Zibby: It is so crazy that we’ve ended up here. In your latest — maybe it’s not your latest. In the one I read most recently, this morning, you wrote one about how handshakes are no longer the thing, which Dr. Fauci has said. You were so funny too about how that’s now the authority. So funny. You said, “Trend alert, handshakes are over, baby.” Then you suggest some other solutions to greeting people physically or whatever. I want to find it myself. I need help.

Eric: I know. It’s wild. It’s so easy for me to spiral or get just really wound up. A lot of times, I look for the absurdity and the places where absurdity is just truly absurd and not malicious. There’s a lot of things that I personally feel like some of the people in charge are doing that are absolutely malicious. I’m like, okay, I don’t know what to do about this. Some things are just ridiculous. When you break it down — I wake up every morning in this house and I’m like, I’m not allowed to leave my house. That’s ridiculous. I don’t know what to do with that. I’m like, all right, let me figure out how to make it funny. For me, it’s taking the granular, the little pieces of it and blowing them up to huge proportions. With handshaking, yeah, it definitely makes sense that maybe we don’t ever handshake again. That seems a little deranged, but whatever. This is the world we live in. I ask myself, then if I can ignore the big point, which is it’s not safe to handshake, and look at the granular point, which is how will I know we’re meeting if we’re not shaking hands? I’m like, well, I’ll just boop everybody right on the nose and then do the Harlem Shake, and that’s the way that we greet each other. Today for instance, I’m thinking about writing about the post office and how the post office is in danger of becoming insolvent, which is strange. Now we have to do a GoFundMe for the concept of mail? That feels beyond my purview. I didn’t sign up for this as a human adult in America. I’m like, no, no, no, I just want to put a little stamp on things and say, see ya never. We live in absurd times, but every time is absurd, I guess.

Zibby: Have you seen the Jerry Seinfeld routine about the post office from his standup show?

Eric: I don’t think so.

Zibby: Oh, my gosh. Go find it online after we get off. You will laugh so hard.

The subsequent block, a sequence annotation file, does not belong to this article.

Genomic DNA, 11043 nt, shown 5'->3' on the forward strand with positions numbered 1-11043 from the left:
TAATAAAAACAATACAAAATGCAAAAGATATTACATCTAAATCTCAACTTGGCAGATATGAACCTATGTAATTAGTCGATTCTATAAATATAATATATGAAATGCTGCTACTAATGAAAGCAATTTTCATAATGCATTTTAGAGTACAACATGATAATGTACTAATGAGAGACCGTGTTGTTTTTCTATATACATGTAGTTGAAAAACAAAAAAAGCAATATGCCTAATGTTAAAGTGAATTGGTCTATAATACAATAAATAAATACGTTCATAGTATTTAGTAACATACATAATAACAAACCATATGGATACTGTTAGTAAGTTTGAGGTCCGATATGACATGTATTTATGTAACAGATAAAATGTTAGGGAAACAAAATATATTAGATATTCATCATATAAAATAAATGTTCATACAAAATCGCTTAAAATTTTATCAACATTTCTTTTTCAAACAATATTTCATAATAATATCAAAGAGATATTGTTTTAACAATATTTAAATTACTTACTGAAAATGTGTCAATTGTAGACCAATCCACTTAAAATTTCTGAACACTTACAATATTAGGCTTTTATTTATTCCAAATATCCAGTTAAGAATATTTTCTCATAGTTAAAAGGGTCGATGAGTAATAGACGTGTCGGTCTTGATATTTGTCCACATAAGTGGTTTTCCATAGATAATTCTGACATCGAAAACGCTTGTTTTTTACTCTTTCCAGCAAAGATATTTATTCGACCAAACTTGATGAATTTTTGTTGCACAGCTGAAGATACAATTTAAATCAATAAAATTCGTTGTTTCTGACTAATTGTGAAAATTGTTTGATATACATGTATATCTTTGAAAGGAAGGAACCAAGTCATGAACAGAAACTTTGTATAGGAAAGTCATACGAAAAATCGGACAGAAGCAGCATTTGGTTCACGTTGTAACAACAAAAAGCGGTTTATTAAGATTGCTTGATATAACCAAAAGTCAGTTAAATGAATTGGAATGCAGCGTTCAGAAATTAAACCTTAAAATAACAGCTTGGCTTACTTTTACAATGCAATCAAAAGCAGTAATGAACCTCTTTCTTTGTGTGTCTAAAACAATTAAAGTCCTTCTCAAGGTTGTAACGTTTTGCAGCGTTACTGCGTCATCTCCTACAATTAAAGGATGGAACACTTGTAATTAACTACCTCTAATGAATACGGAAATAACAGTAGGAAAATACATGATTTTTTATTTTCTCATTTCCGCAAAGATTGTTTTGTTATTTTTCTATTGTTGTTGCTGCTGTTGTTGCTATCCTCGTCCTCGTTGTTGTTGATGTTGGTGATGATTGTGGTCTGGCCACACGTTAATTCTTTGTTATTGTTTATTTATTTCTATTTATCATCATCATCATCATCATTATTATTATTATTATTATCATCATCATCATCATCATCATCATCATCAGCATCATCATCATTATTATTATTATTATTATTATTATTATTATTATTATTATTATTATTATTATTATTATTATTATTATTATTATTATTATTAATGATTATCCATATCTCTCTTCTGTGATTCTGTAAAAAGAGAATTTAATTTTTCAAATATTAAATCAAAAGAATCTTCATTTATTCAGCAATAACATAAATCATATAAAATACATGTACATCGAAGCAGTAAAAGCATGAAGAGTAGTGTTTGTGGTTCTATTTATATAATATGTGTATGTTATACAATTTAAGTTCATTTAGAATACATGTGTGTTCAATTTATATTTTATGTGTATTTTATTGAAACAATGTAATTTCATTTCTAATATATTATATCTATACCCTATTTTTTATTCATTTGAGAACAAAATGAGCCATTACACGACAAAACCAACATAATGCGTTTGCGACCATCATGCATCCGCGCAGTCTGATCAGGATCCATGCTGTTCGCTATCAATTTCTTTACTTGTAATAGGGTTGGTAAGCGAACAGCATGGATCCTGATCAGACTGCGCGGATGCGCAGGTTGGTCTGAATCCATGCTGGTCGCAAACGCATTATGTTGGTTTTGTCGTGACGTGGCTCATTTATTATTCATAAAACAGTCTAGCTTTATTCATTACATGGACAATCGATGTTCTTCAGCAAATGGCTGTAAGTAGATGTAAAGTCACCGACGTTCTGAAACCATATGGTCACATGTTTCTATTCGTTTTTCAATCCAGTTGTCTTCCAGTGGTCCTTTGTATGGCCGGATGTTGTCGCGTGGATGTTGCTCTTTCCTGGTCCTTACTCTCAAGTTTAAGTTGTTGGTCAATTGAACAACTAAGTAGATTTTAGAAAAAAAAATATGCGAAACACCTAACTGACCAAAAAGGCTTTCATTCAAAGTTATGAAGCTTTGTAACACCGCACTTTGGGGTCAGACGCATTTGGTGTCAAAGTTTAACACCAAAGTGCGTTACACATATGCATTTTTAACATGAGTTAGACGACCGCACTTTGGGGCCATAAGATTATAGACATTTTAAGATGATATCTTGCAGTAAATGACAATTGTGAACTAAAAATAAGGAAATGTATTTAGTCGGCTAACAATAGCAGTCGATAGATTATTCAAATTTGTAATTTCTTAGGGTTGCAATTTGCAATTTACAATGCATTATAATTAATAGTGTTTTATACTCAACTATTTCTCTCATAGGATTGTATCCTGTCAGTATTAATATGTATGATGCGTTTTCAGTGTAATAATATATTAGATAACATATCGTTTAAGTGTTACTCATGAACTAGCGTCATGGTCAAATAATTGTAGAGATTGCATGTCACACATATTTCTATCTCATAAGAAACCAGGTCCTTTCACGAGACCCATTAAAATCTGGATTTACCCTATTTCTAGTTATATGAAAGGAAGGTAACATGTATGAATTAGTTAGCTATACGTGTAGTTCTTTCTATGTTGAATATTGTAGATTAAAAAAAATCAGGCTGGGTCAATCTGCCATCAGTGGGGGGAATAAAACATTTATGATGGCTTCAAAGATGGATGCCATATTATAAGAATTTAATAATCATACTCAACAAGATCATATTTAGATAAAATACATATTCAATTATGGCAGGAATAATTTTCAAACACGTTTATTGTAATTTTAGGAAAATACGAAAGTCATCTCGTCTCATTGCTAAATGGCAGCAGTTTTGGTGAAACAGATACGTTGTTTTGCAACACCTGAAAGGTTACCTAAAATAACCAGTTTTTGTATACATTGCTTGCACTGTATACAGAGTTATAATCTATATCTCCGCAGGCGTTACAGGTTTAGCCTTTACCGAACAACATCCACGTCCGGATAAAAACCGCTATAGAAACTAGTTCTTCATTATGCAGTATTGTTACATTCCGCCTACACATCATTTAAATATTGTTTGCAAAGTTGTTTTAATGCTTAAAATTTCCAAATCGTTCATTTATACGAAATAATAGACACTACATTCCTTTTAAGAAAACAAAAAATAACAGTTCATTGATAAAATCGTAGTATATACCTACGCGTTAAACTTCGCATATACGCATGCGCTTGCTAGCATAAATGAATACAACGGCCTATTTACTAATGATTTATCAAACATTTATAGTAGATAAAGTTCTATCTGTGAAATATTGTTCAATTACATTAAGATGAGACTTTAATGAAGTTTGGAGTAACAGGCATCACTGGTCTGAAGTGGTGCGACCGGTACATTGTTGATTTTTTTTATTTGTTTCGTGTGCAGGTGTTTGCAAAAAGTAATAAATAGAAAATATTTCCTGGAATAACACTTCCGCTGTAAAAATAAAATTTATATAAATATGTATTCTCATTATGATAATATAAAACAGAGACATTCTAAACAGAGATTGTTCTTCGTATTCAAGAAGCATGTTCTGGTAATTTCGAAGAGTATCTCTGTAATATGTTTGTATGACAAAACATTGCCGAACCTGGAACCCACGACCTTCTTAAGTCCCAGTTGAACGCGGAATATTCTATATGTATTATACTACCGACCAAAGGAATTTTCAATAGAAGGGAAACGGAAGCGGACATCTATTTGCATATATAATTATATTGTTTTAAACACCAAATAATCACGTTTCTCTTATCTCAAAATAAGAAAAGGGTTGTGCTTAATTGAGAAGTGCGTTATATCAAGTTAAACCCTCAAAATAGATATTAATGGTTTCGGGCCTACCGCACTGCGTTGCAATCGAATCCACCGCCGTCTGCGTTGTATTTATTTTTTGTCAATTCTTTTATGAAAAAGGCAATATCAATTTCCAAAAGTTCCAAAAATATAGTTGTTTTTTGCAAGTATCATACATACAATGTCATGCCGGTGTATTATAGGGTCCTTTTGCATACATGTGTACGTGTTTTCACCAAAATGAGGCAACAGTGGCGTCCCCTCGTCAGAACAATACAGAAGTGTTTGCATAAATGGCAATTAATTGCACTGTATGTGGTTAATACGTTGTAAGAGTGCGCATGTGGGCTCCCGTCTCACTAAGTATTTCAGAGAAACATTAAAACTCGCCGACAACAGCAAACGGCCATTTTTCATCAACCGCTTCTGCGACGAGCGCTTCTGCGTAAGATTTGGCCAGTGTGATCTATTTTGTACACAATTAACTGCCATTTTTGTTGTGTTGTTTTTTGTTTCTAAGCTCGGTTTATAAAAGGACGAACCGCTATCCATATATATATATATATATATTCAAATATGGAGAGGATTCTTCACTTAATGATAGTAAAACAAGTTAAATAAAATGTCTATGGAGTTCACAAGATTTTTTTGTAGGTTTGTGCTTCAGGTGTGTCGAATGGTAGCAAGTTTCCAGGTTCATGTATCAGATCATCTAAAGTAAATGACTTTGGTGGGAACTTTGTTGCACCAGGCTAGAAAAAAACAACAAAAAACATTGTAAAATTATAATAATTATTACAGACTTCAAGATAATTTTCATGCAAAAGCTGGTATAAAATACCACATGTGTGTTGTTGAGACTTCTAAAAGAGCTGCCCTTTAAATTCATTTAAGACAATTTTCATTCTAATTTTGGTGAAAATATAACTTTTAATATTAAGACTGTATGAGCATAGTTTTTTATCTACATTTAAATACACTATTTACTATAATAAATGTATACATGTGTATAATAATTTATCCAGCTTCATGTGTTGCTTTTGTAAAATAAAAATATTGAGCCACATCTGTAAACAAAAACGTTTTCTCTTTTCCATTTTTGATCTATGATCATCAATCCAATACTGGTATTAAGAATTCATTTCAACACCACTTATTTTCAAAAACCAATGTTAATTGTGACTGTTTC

Eric: Yes, excellent.

Zibby: It’s so funny about how they might have to raise it by one penny. What’s a penny? Who even has a penny? Anyway, I won’t do it justice. I can’t embarrass myself, but it’s very funny. Use that as inspiration for your post office column. I want to go back, if you don’t mind, to the feeling-left-out part of the book. I know you make light of all of it all the time, but the poignancy to that stayed with me also. You had a quote about how — you said, “I knew I was not the same as my classmates, but I was compelled to believe that my options were just as promising. Demographically, I, a black male growing up in West Baltimore, didn’t have great odds, but inside the bubble even statistics seemed to work differently.” You talked about going to all these bar and bat mitzvahs, fancy places and riding horses, and also how your family was struggling financially in part because your parents sent you and your brothers to private school. I just wanted to know, did you feel guilty about that? How did you feel about this whole piece of your life?

Eric: It’s amazing. My parents worked really hard to teach an inherent sense of worth to me and to my brothers, which the world was never going to teach us. The world doesn’t teach most people worth. There’s a million ways that we can feel unworthy. The idea that we were worthy of these things, these educational experiences, even these sacrifices really came up, butted heads with the reality when I started to realize that when they were paying for me to go to school, that meant they couldn’t buy new clothes for a decade, which is true. My parents didn’t buy clothes for a decade. They couldn’t afford to go on vacation. Sometimes food was — we were never hungry, but sometimes figuring out the food budget became an issue. As I became more aware as a preteen and teenager, I did feel really guilty. As a child, you feel, also, powerless. You’re like, I’m glad that you’re giving me these things. I think I deserve it. I’m a human. I want things. I want a mail service. I want food. I want to go to all my friend’s bar and bat mitzvahs.